San Francisco Mint strikes Proof Eagles for sets
- Published: Mar 31, 2017, 7 AM
This article comes from our April 17, 2017, weekly issue of Coin World. Want to get all of our content, including special magazine exclusives? Subscribe today!
The Proof American Eagle silver dollar that will be included in two limited-edition 2017 sets will be a 2017-S coin, struck at the San Francisco Mint, and not a West Point Mint strike.
The 2017-S coin will be part of the 2017 Congratulations set, which will be released April 4, and in the 2017 Limited-Edition Silver Proof set, which is to be issued later in the calendar year.
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With the inclusion of a special Proof coin rather than the standard Proof coin, the Congratulations set for the first time since its introduction in 2012 will be a limited edition option in 2017, restricted to a product maximum of 75,000. (Although "restricted" this amount is considerably higher than the usual numbers recorded in Mint sales reports for the annual set.)
U.S. Mint officials have not disclosed a product maximum for the 2017 Limited Edition Silver Proof sets, nor whether a Proof 2017-W American Eagle silver dollar will be included in the set as well.
The 2017 Congratulations set is being offered at $54.95, with no household ordering limits. The specially packaged set is touted for gift-giving.
All previous Congratulation sets were struck to order and contained West Point Mint Proof American Eagle silver dollars.
The U.S. Mint offered for sale beginning March 23 the single Proof 2017-W American Eagle silver dollar at $53.95 per coin, with no product or household ordering restrictions.
Second since 1992
The Proof 2017-S American Eagle silver dollar in the 2017 Congratulations set is the second such piece to be struck at the San Francisco Mint since 1992. The most recent one was struck in 2012 for a set marking the 75th anniversary of the current San Francisco Mint (the regular Proof 2012 coins were struck at the West Point Mint).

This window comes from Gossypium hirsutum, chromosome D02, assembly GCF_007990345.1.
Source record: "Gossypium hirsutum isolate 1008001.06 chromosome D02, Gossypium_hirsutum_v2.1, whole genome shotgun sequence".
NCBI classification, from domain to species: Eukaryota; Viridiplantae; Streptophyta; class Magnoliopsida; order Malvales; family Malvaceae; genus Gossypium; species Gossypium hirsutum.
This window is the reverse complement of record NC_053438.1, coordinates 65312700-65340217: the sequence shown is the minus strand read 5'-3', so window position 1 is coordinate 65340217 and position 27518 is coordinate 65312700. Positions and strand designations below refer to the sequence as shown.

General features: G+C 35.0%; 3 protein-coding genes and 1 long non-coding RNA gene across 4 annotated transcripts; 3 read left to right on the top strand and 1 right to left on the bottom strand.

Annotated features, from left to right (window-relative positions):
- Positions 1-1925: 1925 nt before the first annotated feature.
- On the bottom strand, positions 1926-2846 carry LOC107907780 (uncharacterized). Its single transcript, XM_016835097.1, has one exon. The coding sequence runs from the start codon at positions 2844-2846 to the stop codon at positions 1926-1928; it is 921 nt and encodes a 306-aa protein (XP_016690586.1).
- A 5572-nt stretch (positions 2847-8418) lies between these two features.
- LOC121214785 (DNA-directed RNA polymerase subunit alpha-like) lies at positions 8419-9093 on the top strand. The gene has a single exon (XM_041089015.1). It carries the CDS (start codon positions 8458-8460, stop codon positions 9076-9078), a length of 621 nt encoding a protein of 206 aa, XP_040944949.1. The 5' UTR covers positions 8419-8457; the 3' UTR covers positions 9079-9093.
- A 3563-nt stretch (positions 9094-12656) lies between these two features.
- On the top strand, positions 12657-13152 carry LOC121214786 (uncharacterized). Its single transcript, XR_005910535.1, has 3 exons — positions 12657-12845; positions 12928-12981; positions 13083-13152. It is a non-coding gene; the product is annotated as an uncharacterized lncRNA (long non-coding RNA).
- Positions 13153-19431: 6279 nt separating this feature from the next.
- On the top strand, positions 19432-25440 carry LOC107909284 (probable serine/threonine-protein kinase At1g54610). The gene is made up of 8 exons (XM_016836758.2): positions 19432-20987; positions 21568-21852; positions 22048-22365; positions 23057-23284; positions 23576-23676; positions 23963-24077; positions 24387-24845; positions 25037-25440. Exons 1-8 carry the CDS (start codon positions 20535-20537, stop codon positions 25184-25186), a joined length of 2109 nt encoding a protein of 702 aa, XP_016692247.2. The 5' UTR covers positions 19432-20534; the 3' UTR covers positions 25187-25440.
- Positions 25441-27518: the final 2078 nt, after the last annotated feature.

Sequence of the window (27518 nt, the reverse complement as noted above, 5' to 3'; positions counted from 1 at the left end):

The San Francisco Mint struck the annual Proof American Eagle silver dollar each year from the introduction of the series in 1986 through 1992.
In 1993, Proof American Eagle silver dollar production was moved to the Philadelphia Mint, with coins issued annually through 2000 bearing that facility’s P Mint mark.
The only exception between 1993 and 2000 was in 1995, when two silver Proof American Eagles were issued — one at the Philadelphia Mint for individual purchase, and the second, at the West Point facility. The 1995 West Point Mint strikes were included in a special five-coin set that included Proof versions of the four American Eagle gold coins, with the silver coin being a bonus. The five-coin Proof sets were offered at the same $999 price as the four-coin gold Proof sets. The U.S. Mint sold a total of 30,125 of the five-coin Proof sets.
How to spot a counterfeit 1928 China ‘Auto’ dollar: Inside Coin World: We at Coin World report often on fake U.S. coin rarities coming from China, but not so often about fake Chinese coin rarities.
Examples of the Proof 1995-W American Eagle silver dollar alone trade hands today for thousands of dollars each and are the key to the series.
In 2001, Proof American Eagle silver dollar output was moved to the West Point Mint.
The West Point Mint has struck a Proof American Eagle silver dollar annually since, except for 2009, when Proof production was suspended because silver blanks were all diverted to bullion coins.
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